Perfect crystals from 'flying' drops
Crystals that don't experience mechanical stress during growth, will be of superior quality. Levitate the liquid metal, is the idea behind the new project 'Perfecting metal crystals', led by the University of Twente.
The UT scientists want to grow crystals from a metal melt that is levitated by an electromagnetic field, under vacuum conditions. The liquid is no longer kept within a container and isn't mechanically stressed by the walls of this container. Crystal defects caused by stress can be kept to a minimum in this way, the researchers expect. Crystals with superior properties find their way to the semiconductor industry or synchrotron applications, for example. The research project will be done in close cooperation with the Dutch company Surface Preparation Laboratory (SPL), market leader in crystal surfaces of very high quality and founded by former UT scientist Raoul van Gastel.
The common crystal growth technique involves melting the metal inside a container. Inserting a lower temperature stick with a seed crystal and pulling it out subsequently, results in crystal growth. This is, however, influenced by stress and contamination of the container wall surface. The crystals may contain carbon caused by this, Dr Arie van Houselt says, of the Physics of Interfaces and Nanomaterials group (UT's MESA+ Institute for Nanotechnology). The step towards growing crystals by levitating liquid metal is a promising one, but it is technically challenging to keep the liquid in place. With the seed crystal forming inside the liquid, the full crystal is formed that can be removed from the vacuum system as a whole.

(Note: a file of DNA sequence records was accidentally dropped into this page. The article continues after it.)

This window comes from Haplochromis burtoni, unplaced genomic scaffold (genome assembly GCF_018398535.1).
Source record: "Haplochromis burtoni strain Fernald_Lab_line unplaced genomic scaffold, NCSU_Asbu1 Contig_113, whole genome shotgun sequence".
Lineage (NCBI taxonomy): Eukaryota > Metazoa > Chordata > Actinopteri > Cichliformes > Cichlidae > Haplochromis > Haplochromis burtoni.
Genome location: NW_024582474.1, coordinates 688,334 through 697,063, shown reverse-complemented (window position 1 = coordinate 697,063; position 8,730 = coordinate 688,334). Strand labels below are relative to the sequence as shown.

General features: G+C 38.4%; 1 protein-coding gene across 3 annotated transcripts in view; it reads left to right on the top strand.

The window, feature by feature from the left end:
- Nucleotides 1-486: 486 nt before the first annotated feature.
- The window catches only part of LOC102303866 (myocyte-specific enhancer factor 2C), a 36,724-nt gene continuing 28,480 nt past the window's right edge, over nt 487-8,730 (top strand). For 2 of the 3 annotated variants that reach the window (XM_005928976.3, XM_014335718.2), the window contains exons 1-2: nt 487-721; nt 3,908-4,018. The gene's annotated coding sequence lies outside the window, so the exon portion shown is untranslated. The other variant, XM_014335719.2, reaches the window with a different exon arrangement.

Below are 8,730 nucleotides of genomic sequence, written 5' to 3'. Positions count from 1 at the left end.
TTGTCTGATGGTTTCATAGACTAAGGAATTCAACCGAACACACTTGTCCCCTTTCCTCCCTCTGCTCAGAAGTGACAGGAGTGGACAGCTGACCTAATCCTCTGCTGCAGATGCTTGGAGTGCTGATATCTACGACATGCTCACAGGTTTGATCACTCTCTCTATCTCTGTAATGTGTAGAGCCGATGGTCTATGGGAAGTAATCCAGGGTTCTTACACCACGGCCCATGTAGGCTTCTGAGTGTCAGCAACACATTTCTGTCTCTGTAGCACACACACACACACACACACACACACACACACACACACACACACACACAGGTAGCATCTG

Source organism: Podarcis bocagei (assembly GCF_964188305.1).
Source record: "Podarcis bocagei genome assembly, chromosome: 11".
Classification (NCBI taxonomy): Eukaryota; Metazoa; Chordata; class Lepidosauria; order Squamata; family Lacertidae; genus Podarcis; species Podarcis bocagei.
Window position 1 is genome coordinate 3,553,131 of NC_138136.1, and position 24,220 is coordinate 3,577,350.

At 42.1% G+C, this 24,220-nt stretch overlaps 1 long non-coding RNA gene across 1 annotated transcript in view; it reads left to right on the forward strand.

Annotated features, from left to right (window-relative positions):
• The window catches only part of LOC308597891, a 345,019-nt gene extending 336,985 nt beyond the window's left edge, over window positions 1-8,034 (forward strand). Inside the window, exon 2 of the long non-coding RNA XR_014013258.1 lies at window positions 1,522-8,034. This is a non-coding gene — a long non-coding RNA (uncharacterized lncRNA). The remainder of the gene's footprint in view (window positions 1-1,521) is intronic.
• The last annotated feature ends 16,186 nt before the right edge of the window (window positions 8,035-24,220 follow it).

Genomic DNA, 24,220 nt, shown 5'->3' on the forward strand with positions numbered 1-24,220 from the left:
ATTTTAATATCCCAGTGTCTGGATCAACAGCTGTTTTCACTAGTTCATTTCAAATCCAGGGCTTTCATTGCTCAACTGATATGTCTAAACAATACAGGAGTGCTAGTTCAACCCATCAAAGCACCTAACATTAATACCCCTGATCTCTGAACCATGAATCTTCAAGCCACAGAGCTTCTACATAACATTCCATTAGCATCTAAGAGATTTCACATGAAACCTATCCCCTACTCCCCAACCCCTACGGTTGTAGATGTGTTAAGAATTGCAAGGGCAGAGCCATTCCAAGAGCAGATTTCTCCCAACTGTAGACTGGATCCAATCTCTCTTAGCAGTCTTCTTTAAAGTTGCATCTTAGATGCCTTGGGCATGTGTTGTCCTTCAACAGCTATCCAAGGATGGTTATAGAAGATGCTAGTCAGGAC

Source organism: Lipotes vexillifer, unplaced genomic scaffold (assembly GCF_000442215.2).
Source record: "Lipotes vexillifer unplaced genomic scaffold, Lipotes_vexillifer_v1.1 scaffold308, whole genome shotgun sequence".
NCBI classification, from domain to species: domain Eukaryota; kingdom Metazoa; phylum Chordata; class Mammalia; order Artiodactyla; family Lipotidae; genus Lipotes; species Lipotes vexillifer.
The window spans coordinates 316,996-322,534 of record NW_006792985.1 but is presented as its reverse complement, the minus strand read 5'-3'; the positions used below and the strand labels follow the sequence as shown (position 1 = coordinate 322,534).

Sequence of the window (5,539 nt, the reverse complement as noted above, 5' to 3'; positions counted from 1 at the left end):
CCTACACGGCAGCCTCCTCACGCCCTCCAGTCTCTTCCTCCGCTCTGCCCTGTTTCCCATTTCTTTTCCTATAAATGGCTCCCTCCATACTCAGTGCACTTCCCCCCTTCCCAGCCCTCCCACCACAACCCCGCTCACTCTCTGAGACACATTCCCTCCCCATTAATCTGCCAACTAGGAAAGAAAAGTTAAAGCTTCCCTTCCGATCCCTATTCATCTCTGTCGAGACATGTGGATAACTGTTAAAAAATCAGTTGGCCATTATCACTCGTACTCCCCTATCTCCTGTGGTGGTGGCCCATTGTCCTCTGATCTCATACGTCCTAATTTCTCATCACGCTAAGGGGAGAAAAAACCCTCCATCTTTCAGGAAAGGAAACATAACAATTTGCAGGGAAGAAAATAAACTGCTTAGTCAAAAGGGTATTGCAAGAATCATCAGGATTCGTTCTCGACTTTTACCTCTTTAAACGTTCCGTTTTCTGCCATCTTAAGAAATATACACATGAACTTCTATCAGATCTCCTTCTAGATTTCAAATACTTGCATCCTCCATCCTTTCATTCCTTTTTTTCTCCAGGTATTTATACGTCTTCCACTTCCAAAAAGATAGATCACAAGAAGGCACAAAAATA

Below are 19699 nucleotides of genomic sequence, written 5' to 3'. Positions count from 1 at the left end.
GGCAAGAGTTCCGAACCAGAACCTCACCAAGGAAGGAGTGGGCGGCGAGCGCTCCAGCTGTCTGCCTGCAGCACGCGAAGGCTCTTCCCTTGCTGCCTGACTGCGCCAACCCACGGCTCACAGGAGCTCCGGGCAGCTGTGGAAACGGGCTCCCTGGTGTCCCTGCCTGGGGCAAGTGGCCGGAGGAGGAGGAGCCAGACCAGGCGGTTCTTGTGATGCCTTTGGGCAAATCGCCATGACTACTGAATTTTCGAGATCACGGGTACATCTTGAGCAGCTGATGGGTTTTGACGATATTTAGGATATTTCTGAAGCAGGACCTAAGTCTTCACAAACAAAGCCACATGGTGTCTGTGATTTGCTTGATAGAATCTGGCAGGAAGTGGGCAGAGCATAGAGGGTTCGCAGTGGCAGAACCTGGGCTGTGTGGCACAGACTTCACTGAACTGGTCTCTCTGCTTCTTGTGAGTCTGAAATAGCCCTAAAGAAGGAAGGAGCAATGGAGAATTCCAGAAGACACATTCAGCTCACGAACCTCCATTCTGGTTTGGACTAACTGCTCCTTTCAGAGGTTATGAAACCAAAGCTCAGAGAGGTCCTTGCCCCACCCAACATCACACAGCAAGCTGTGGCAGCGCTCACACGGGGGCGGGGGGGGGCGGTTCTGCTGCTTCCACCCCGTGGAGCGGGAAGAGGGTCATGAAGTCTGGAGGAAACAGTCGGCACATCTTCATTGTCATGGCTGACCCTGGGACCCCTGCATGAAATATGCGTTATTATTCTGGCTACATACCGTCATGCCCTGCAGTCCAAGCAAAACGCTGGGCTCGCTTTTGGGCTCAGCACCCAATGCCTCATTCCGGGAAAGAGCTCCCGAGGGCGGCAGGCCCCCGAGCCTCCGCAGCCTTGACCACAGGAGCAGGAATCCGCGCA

Without any wall stressing the crystals, at ultra-high vacuum and very clean: will this, as expected, lead to crystals with superior quality? The UT group will characterize the newly formed crystals using a whole range of techniques like Low Energy Electron Microscopy (LEEM) and Atomic Force Microscopy (AFM). Their colleagues at the University of Leiden, involved in the project, will focus on the chemical properties.
Source: University of Twente